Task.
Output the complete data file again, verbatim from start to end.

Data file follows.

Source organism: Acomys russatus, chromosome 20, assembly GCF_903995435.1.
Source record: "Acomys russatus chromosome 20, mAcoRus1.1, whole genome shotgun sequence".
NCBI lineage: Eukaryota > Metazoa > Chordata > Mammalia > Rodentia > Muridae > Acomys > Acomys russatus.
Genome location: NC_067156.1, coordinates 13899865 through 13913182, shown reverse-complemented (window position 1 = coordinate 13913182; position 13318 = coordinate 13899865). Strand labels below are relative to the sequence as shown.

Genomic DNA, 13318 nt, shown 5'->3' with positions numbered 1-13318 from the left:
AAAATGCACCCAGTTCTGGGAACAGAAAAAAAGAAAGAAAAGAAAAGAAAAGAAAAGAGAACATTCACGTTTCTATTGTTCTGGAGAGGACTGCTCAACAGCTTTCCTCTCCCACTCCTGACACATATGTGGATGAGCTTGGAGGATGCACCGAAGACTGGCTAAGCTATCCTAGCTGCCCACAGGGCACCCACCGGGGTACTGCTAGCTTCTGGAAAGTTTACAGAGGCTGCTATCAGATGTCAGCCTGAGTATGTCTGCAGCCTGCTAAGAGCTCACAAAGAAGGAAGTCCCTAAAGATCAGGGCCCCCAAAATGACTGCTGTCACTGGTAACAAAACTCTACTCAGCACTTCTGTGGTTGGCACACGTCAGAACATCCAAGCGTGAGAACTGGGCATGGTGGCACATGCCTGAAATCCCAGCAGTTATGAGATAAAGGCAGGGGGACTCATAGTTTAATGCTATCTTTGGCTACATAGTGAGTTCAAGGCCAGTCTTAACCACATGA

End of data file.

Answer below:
Source organism: Acomys russatus, chromosome 20, assembly GCF_903995435.1.
Source record: "Acomys russatus chromosome 20, mAcoRus1.1, whole genome shotgun sequence".
NCBI lineage: Eukaryota > Metazoa > Chordata > Mammalia > Rodentia > Muridae > Acomys > Acomys russatus.
Genome location: NC_067156.1, coordinates 13899865 through 13913182, shown reverse-complemented (window position 1 = coordinate 13913182; position 13318 = coordinate 13899865). Strand labels below are relative to the sequence as shown.

Genomic DNA, 13318 nt, shown 5'->3' with positions numbered 1-13318 from the left:
AAAATGCACCCAGTTCTGGGAACAGAAAAAAAGAAAGAAAAGAAAAGAAAAGAAAAGAGAACATTCACGTTTCTATTGTTCTGGAGAGGACTGCTCAACAGCTTTCCTCTCCCACTCCTGACACATATGTGGATGAGCTTGGAGGATGCACCGAAGACTGGCTAAGCTATCCTAGCTGCCCACAGGGCACCCACCGGGGTACTGCTAGCTTCTGGAAAGTTTACAGAGGCTGCTATCAGATGTCAGCCTGAGTATGTCTGCAGCCTGCTAAGAGCTCACAAAGAAGGAAGTCCCTAAAGATCAGGGCCCCCAAAATGACTGCTGTCACTGGTAACAAAACTCTACTCAGCACTTCTGTGGTTGGCACACGTCAGAACATCCAAGCGTGAGAACTGGGCATGGTGGCACATGCCTGAAATCCCAGCAGTTATGAGATAAAGGCAGGGGGACTCATAGTTTAATGCTATCTTTGGCTACATAGTGAGTTCAAGGCCAGTCTTAACCACATGA